Friday, September 25, 2009

How much is too much? Information overload in the growing digital world

Being new to blogging, I found it very difficult to pick a topic to write my first blog about, at least until I read an article from the New Yorker in Professor Turkel’s Digital History class. I found that this article that made me really think, and in turn, moved me to share some thoughts about. So here’s where the blog begins.

Gordon Bell. The man who digitized his entire life. When a friend of his began scanning books into a computer, Bell decided that he would scan everything he had ever accumulated during the course of his life into a computer of his own. Upon first reading the article, I have to admit that I didn't have a problem with Bell scanning the contents of his filing cabinets and boxes that were stored in his house, and putting it onto a computer. I can even see the practical value of this: get it on the computer, save it, back it up, throw out the originals, and voilĂ , more space! But I continued reading and saw that he scanned scrapbooks, photographs, and even labels of wine that he’d enjoyed at some point in his life. This is where it stopped being practical and became unsentimental. As someone who has personally made scrapbooks, compiled photo albums, and written journals, it’s difficult to imagine throwing out the real copies and being satisfied with images of it on a computer screen. Flipping through the pages of these books and reminiscing about all things that have happened in my life cannot be substituted for scrolling down a computer screen with a mouse! How unsatisfying!

I can truly understand why Bell saved his emails (well, maybe not all of them), scanned his pictures (there were no hard drives in the 1960s), and put all of his books onto the computer (easier to access?). Don’t all of us want to be remembered in some way after we die? I think that most people want to leave some sort of a legacy once they’re gone, and saving things like journals, mementos, and pictures to pass on to the next generation is a great way of doing it. But is it really necessary for one person to keep recordings of every phone call ever made, every website ever visited, or even information about the battery life in their pacemaker? I don’t think so. This is pointless and borderline unhealthy! If someone were to write the biography of Bell’s life, I highly doubt that details regarding the mechanics of his pacemaker would make the final cut. But even more so, does he want to be remembered by the battery life of his pacemaker? Why not leave things that shed light on who the true Gordon Bell is for after his death? Things like what his interests and hobbies were; you know, the things that make him a real human being. Mundane and extensive records take away the intricacies and emotions of an individual person and it makes it harder for future generations to identify with those who have lived in the past. And as for Bell, what will happen in thirty years when technology completely changes and he is no longer around to ensure the safety of his records? Will someone be kind enough to transfer all of his life information onto an updated computer? Will anyone even care enough to do this? What if someone decides that the phone call recordings are taking up too much room, and that they can be discarded? All of Bell’s scanning could be for nothing! Wouldn't he have been better off to keep and pass down his old photo albums so that his descendants could keep them in the family line and keep his memory alive?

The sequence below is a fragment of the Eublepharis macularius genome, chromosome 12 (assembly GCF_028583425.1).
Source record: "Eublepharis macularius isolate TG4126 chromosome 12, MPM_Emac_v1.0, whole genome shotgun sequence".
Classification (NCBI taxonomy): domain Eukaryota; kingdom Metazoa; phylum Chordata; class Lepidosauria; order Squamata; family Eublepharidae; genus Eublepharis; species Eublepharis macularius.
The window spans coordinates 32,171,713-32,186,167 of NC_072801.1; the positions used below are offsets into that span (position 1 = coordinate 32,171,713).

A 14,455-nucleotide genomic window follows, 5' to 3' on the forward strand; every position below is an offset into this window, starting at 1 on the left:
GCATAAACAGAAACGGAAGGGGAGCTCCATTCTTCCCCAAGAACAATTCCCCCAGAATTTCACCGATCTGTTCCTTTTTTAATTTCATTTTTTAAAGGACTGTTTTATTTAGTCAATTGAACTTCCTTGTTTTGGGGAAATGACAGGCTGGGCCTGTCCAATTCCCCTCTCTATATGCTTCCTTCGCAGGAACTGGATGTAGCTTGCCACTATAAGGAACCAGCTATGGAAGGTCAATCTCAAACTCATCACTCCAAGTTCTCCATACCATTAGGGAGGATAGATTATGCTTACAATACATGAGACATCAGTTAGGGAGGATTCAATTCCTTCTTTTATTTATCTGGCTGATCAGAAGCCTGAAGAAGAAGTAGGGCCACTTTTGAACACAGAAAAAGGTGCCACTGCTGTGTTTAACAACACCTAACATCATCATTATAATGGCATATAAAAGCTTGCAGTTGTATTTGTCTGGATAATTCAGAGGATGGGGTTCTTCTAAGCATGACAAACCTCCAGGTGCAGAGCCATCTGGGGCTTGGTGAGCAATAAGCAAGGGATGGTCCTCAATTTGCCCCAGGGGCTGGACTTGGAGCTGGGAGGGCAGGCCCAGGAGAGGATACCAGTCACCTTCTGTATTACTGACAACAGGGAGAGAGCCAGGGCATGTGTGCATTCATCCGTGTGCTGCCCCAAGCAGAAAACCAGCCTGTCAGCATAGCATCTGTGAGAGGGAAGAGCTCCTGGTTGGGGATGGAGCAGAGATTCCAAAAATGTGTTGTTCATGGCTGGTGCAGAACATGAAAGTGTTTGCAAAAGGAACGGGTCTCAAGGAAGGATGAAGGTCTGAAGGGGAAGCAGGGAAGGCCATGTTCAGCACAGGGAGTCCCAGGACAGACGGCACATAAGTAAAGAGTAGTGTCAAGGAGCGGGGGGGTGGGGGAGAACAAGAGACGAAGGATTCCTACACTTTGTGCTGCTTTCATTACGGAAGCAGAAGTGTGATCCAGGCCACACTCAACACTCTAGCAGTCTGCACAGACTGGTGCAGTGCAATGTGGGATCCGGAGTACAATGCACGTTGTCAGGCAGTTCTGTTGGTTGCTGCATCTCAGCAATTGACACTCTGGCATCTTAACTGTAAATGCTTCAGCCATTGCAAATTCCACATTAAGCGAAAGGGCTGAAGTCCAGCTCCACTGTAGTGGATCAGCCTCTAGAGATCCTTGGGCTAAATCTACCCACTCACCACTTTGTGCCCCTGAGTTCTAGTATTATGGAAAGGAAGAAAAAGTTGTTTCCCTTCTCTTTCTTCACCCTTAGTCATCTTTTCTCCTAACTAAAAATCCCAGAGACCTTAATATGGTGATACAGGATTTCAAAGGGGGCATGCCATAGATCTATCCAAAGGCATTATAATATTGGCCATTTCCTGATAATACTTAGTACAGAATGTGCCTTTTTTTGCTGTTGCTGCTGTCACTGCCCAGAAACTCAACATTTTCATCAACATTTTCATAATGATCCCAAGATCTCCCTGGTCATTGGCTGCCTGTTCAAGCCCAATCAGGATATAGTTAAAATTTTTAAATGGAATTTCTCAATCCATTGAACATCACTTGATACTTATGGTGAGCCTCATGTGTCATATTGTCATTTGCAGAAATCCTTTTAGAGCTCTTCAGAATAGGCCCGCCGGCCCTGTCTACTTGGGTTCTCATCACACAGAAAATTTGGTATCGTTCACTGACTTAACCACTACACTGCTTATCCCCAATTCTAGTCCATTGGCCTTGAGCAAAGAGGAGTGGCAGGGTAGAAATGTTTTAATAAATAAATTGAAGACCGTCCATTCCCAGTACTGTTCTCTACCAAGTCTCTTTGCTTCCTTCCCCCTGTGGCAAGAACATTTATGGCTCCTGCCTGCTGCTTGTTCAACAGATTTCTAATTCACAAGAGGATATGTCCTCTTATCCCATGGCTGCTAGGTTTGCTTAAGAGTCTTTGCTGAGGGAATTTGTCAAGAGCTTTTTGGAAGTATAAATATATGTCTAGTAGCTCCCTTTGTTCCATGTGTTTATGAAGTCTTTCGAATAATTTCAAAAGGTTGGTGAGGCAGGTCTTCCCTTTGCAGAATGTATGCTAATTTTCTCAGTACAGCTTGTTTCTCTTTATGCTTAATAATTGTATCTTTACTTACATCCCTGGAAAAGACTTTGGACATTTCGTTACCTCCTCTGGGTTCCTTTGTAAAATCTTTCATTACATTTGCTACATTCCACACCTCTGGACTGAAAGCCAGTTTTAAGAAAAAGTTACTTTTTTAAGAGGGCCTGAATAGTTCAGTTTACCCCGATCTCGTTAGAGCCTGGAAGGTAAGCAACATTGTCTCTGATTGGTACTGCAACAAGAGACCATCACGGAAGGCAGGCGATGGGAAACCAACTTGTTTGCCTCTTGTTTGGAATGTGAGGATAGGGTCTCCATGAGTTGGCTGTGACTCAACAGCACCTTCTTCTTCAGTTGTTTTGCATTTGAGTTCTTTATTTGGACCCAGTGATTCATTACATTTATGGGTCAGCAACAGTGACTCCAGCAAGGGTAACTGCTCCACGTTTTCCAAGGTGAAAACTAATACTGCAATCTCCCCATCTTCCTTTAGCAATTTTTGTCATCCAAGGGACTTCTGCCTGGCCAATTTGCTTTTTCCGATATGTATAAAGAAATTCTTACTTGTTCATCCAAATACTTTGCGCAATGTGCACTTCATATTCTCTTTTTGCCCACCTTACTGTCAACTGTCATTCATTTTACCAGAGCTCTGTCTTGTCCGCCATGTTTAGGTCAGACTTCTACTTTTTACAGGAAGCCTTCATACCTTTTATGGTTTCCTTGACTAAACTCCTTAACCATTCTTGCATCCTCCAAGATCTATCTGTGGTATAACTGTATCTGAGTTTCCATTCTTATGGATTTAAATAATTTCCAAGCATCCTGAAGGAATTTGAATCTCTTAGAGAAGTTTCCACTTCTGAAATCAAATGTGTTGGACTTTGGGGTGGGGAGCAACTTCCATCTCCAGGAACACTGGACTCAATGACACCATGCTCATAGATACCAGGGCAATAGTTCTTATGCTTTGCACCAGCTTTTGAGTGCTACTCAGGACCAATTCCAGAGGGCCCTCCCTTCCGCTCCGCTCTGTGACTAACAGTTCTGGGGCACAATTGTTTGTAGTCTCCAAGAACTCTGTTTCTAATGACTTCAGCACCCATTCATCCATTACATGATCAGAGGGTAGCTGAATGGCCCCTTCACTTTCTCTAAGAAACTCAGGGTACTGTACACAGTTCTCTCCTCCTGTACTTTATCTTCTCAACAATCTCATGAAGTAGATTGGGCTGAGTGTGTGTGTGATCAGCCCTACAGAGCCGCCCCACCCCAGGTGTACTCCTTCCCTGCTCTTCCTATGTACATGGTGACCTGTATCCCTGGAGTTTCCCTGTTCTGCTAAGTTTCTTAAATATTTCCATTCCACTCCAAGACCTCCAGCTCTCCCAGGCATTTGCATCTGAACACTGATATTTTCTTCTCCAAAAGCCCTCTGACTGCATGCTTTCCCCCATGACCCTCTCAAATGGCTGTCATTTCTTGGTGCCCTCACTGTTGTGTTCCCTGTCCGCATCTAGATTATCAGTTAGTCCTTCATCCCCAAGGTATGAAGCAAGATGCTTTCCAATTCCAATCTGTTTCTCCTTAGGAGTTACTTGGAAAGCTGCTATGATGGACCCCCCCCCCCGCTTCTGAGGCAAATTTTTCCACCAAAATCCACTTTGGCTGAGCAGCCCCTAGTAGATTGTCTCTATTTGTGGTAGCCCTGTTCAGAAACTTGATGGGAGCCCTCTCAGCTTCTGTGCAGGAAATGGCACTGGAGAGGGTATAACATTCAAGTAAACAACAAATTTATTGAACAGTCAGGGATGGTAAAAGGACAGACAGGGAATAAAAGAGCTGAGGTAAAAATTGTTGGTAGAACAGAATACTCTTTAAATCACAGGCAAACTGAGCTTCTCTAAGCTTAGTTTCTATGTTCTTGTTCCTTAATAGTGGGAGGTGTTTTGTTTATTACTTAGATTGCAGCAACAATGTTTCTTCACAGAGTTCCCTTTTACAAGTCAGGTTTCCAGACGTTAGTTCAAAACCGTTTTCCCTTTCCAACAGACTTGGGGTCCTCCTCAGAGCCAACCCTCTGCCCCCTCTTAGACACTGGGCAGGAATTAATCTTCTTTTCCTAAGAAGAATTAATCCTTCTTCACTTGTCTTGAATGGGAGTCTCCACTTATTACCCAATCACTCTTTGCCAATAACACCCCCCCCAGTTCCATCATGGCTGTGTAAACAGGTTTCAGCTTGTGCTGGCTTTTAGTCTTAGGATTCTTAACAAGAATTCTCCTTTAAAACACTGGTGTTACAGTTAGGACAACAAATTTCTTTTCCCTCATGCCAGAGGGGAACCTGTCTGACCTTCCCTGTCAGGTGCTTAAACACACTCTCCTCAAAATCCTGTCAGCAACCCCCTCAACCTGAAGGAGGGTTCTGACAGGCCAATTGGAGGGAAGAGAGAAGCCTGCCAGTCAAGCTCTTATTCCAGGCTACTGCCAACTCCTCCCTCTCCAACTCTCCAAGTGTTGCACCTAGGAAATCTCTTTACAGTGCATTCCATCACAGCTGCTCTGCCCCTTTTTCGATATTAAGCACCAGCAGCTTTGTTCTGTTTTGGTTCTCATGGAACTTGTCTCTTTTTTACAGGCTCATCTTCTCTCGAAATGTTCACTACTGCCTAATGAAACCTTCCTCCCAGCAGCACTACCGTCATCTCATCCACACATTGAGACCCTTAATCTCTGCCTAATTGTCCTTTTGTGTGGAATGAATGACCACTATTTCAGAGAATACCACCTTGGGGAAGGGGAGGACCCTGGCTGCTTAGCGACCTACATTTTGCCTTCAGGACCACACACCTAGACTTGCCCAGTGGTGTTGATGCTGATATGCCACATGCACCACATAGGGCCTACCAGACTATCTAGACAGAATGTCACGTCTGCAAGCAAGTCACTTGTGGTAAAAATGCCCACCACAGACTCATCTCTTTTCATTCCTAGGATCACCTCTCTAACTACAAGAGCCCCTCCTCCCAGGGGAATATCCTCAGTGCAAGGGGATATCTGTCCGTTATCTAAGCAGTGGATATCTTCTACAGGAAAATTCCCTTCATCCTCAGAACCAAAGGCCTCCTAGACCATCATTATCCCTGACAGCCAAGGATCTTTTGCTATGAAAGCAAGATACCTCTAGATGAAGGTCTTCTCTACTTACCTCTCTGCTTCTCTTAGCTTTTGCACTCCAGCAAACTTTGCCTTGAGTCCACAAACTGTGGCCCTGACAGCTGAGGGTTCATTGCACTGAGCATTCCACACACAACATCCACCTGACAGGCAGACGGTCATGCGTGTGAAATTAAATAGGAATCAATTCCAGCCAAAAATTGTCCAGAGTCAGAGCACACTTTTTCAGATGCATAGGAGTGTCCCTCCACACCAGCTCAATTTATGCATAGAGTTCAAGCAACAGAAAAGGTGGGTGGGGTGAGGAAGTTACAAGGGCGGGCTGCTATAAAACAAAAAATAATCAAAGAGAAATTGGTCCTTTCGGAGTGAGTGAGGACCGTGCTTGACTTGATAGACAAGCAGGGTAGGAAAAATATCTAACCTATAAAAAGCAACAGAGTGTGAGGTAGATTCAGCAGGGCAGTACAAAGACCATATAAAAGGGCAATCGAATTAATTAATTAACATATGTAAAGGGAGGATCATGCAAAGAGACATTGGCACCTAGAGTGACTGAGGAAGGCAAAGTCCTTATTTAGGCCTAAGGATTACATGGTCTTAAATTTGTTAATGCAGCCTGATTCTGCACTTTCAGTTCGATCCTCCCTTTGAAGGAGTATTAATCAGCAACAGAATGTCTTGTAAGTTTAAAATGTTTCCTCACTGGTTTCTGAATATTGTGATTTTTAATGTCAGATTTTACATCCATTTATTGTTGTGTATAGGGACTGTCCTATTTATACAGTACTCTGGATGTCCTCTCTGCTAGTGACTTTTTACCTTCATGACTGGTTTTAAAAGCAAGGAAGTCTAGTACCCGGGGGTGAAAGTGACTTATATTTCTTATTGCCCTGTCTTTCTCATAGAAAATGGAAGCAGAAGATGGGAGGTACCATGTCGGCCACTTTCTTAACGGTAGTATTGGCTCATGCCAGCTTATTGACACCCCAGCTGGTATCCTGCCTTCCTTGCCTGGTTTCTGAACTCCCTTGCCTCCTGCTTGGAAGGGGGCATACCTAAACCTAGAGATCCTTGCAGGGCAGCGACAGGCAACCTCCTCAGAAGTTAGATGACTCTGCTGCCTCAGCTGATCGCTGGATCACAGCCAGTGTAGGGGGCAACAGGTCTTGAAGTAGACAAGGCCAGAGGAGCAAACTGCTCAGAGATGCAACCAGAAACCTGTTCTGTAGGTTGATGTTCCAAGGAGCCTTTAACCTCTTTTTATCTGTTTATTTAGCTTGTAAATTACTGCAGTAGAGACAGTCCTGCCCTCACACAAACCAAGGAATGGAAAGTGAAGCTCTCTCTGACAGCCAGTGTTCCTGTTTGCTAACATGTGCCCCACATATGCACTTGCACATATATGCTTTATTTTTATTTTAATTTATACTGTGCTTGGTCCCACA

The reality of it is that digitizing one’s entire life scares me. If I had the choice, would I want to put all of the things that were meaningful to me onto a computer? Probably not. I’d rather enjoy my trinkets, souvenirs, and photographs in real life, where I can hold them in my hands, not from a computer screen.



  1. I think Bell's project is really interesting, and I commend him for saving everything, not just the things that he thinks are important. By saving everything, he is allowing people to interpret his life as he lived it, rather than filtering out things that he thought distasteful or irrelevant.

    That being said, throwing out the materials after digitizing them made me cringe. If, as you point out, all his scanning was for nothing, and the date is not migrated and becomes obsolete, then the lack of original records cripples any researching interested in his life. While digitization has its advantages when it comes to accessibility, it is crucial to save the original documents as well.

  2. Why should we care about the battery life of Bell's pacemaker? If that information is kept at the expense of other information, we might try to assess the relative value of each item, and then decide what to save and what to discard. That was what librarians and archivists had to do when storage space was prohibitively expensive. If storage space is nearly free, and our search functions are good enough to hide information that we don't want to see, then the situation is different. We might argue that it would be a waste of time for any person to decide what to save and what to discard when we can save everything. But more to the point, there are whole classes of people who are interested in the life of pacemaker batteries: battery manufacturers, electronic engineers, physicians, forensic scientists, heart patients, etc. In the age of abundance, we really have to worry about finding information and integrating it, rather than deciding what to keep.